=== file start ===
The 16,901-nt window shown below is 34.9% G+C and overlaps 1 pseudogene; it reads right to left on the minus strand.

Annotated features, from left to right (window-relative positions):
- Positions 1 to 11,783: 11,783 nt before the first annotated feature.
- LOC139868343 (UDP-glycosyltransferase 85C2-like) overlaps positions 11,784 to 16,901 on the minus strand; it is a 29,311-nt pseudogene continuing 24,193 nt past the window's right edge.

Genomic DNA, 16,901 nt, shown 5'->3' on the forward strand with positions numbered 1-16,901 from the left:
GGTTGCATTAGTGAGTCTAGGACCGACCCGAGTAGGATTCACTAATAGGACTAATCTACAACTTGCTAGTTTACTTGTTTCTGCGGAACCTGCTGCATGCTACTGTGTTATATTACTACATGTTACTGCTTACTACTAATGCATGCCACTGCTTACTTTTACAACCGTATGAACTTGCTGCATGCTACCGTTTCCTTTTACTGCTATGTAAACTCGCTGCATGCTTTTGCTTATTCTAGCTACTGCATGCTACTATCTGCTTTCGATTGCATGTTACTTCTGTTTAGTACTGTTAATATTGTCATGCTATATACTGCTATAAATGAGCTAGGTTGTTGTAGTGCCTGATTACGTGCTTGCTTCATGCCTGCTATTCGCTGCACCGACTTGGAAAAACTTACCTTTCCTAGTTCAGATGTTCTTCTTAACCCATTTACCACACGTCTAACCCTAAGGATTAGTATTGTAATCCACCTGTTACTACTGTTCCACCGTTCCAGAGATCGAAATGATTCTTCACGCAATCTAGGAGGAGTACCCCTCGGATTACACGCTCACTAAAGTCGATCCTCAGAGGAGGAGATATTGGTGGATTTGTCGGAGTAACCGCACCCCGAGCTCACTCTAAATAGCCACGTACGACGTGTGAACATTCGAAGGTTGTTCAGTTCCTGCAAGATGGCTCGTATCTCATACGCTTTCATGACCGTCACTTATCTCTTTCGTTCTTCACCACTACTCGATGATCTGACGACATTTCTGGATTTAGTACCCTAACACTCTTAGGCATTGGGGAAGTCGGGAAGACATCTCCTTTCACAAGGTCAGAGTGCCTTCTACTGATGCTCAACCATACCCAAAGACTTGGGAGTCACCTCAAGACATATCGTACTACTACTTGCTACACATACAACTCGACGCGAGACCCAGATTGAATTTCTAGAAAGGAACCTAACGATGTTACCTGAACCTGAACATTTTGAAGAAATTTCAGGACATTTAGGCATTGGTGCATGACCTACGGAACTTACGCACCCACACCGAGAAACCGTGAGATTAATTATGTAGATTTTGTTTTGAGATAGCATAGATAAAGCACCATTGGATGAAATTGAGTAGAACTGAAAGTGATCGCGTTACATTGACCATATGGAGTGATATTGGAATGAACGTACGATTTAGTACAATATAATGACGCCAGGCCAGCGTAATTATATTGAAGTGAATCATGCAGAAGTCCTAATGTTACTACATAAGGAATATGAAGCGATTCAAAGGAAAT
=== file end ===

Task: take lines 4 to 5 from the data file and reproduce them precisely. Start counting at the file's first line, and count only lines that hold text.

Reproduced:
- LOC139868343 (UDP-glycosyltransferase 85C2-like) overlaps positions 11,784 to 16,901 on the minus strand; it is a 29,311-nt pseudogene continuing 24,193 nt past the window's right edge.

Genomic DNA, 16,901 nt, shown 5'->3' on the forward strand with positions numbered 1-16,901 from the left: